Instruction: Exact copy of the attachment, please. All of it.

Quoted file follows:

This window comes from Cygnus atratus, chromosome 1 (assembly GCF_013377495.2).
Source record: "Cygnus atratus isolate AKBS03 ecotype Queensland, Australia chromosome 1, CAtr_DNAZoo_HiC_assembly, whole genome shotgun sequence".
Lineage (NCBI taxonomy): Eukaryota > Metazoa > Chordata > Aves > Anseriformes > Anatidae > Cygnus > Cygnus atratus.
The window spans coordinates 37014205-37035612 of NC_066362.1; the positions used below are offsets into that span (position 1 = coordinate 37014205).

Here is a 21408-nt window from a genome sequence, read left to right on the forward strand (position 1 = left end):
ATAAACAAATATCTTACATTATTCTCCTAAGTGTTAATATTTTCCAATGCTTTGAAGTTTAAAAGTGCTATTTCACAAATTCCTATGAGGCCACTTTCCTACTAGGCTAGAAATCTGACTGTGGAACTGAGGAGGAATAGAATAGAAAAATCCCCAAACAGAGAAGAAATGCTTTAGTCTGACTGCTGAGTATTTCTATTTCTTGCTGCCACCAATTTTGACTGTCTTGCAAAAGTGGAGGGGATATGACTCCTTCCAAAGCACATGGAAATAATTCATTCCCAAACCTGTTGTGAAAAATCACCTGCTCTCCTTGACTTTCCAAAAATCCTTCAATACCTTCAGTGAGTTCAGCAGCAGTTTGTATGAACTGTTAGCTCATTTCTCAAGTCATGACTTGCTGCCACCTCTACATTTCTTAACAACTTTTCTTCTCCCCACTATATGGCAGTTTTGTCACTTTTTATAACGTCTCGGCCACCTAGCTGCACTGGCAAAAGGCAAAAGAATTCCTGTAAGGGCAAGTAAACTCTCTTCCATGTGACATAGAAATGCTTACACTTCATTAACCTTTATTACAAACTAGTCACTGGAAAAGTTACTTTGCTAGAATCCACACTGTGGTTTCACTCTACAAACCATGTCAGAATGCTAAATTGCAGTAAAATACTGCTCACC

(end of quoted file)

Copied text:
This window comes from Cygnus atratus, chromosome 1 (assembly GCF_013377495.2).
Source record: "Cygnus atratus isolate AKBS03 ecotype Queensland, Australia chromosome 1, CAtr_DNAZoo_HiC_assembly, whole genome shotgun sequence".
Lineage (NCBI taxonomy): Eukaryota > Metazoa > Chordata > Aves > Anseriformes > Anatidae > Cygnus > Cygnus atratus.
The window spans coordinates 37014205-37035612 of NC_066362.1; the positions used below are offsets into that span (position 1 = coordinate 37014205).

Here is a 21408-nt window from a genome sequence, read left to right on the forward strand (position 1 = left end):
ATAAACAAATATCTTACATTATTCTCCTAAGTGTTAATATTTTCCAATGCTTTGAAGTTTAAAAGTGCTATTTCACAAATTCCTATGAGGCCACTTTCCTACTAGGCTAGAAATCTGACTGTGGAACTGAGGAGGAATAGAATAGAAAAATCCCCAAACAGAGAAGAAATGCTTTAGTCTGACTGCTGAGTATTTCTATTTCTTGCTGCCACCAATTTTGACTGTCTTGCAAAAGTGGAGGGGATATGACTCCTTCCAAAGCACATGGAAATAATTCATTCCCAAACCTGTTGTGAAAAATCACCTGCTCTCCTTGACTTTCCAAAAATCCTTCAATACCTTCAGTGAGTTCAGCAGCAGTTTGTATGAACTGTTAGCTCATTTCTCAAGTCATGACTTGCTGCCACCTCTACATTTCTTAACAACTTTTCTTCTCCCCACTATATGGCAGTTTTGTCACTTTTTATAACGTCTCGGCCACCTAGCTGCACTGGCAAAAGGCAAAAGAATTCCTGTAAGGGCAAGTAAACTCTCTTCCATGTGACATAGAAATGCTTACACTTCATTAACCTTTATTACAAACTAGTCACTGGAAAAGTTACTTTGCTAGAATCCACACTGTGGTTTCACTCTACAAACCATGTCAGAATGCTAAATTGCAGTAAAATACTGCTCACC